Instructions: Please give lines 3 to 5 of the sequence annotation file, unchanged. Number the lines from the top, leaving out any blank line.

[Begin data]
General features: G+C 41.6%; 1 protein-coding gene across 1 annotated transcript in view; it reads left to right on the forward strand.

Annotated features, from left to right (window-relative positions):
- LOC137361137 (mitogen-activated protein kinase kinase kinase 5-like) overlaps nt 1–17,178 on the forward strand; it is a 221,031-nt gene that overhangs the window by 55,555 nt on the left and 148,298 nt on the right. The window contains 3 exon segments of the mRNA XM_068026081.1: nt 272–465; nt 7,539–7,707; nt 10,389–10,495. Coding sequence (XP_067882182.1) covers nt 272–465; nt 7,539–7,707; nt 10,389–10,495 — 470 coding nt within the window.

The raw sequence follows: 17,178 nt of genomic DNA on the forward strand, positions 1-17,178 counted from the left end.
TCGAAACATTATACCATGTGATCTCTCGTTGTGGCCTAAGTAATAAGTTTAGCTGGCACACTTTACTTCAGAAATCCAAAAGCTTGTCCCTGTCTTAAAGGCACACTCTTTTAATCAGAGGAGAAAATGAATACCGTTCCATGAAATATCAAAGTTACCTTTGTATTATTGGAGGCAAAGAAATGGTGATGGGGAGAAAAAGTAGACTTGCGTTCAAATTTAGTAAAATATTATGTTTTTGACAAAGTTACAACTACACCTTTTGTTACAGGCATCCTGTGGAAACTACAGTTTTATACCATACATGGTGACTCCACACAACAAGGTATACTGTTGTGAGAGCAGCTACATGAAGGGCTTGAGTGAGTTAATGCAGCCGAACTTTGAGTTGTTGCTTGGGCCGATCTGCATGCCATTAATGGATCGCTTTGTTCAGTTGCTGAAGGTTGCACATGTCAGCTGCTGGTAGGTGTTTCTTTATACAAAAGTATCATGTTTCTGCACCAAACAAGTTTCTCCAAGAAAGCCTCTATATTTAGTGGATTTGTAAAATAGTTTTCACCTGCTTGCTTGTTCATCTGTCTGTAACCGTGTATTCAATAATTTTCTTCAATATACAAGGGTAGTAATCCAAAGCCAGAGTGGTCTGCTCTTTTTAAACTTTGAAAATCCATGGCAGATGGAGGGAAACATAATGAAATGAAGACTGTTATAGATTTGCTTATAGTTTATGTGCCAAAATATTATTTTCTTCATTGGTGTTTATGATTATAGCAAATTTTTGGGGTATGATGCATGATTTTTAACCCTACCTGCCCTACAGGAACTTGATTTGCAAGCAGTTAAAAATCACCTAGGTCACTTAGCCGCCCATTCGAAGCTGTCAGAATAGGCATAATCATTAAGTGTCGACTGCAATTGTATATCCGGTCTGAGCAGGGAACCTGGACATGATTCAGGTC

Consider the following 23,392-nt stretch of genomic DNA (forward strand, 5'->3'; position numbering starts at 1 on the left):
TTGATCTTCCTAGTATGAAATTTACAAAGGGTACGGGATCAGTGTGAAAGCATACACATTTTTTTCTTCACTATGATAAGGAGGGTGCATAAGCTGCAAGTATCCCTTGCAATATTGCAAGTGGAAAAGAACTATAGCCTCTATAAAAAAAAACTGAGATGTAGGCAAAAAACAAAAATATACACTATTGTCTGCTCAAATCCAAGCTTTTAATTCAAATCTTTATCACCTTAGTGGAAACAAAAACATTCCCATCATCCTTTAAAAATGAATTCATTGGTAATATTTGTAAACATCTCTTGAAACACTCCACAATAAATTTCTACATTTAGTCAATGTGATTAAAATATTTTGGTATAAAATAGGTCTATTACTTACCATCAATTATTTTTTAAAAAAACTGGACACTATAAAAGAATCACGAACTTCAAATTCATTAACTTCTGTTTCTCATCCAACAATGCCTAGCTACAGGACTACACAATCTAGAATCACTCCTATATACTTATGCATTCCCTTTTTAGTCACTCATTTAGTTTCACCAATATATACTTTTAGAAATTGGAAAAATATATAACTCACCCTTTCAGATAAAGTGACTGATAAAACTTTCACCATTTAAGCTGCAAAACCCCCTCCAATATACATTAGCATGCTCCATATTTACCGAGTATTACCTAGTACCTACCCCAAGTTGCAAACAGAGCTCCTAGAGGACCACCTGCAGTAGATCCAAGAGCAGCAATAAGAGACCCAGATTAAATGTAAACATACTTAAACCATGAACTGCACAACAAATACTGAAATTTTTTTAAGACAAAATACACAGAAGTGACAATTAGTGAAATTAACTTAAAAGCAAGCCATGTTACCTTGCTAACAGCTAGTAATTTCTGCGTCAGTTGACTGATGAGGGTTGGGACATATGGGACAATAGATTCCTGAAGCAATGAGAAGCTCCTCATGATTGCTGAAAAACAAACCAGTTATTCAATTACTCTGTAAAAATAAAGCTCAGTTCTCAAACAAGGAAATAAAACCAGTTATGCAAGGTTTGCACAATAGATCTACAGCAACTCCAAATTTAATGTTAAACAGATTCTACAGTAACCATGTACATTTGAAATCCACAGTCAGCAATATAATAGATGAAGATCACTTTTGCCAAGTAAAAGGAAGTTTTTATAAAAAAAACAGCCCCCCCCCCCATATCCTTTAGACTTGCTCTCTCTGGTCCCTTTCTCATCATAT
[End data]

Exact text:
- LOC137361137 (mitogen-activated protein kinase kinase kinase 5-like) overlaps nt 1–17,178 on the forward strand; it is a 221,031-nt gene that overhangs the window by 55,555 nt on the left and 148,298 nt on the right. The window contains 3 exon segments of the mRNA XM_068026081.1: nt 272–465; nt 7,539–7,707; nt 10,389–10,495. Coding sequence (XP_067882182.1) covers nt 272–465; nt 7,539–7,707; nt 10,389–10,495 — 470 coding nt within the window.

The raw sequence follows: 17,178 nt of genomic DNA on the forward strand, positions 1-17,178 counted from the left end.
TCGAAACATTATACCATGTGATCTCTCGTTGTGGCCTAAGTAATAAGTTTAGCTGGCACACTTTACTTCAGAAATCCAAAAGCTTGTCCCTGTCTTAAAGGCACACTCTTTTAATCAGAGGAGAAAATGAATACCGTTCCATGAAATATCAAAGTTACCTTTGTATTATTGGAGGCAAAGAAATGGTGATGGGGAGAAAAAGTAGACTTGCGTTCAAATTTAGTAAAATATTATGTTTTTGACAAAGTTACAACTACACCTTTTGTTACAGGCATCCTGTGGAAACTACAGTTTTATACCATACATGGTGACTCCACACAACAAGGTATACTGTTGTGAGAGCAGCTACATGAAGGGCTTGAGTGAGTTAATGCAGCCGAACTTTGAGTTGTTGCTTGGGCCGATCTGCATGCCATTAATGGATCGCTTTGTTCAGTTGCTGAAGGTTGCACATGTCAGCTGCTGGTAGGTGTTTCTTTATACAAAAGTATCATGTTTCTGCACCAAACAAGTTTCTCCAAGAAAGCCTCTATATTTAGTGGATTTGTAAAATAGTTTTCACCTGCTTGCTTGTTCATCTGTCTGTAACCGTGTATTCAATAATTTTCTTCAATATACAAGGGTAGTAATCCAAAGCCAGAGTGGTCTGCTCTTTTTAAACTTTGAAAATCCATGGCAGATGGAGGGAAACATAATGAAATGAAGACTGTTATAGATTTGCTTATAGTTTATGTGCCAAAATATTATTTTCTTCATTGGTGTTTATGATTATAGCAAATTTTTGGGGTATGATGCATGATTTTTAACCCTACCTGCCCTACAGGAACTTGATTTGCAAGCAGTTAAAAATCACCTAGGTCACTTAGCCGCCCATTCGAAGCTGTCAGAATAGGCATAATCATTAAGTGTCGACTGCAATTGTATATCCGGTCTGAGCAGGGAACCTGGACATGATTCAGGTC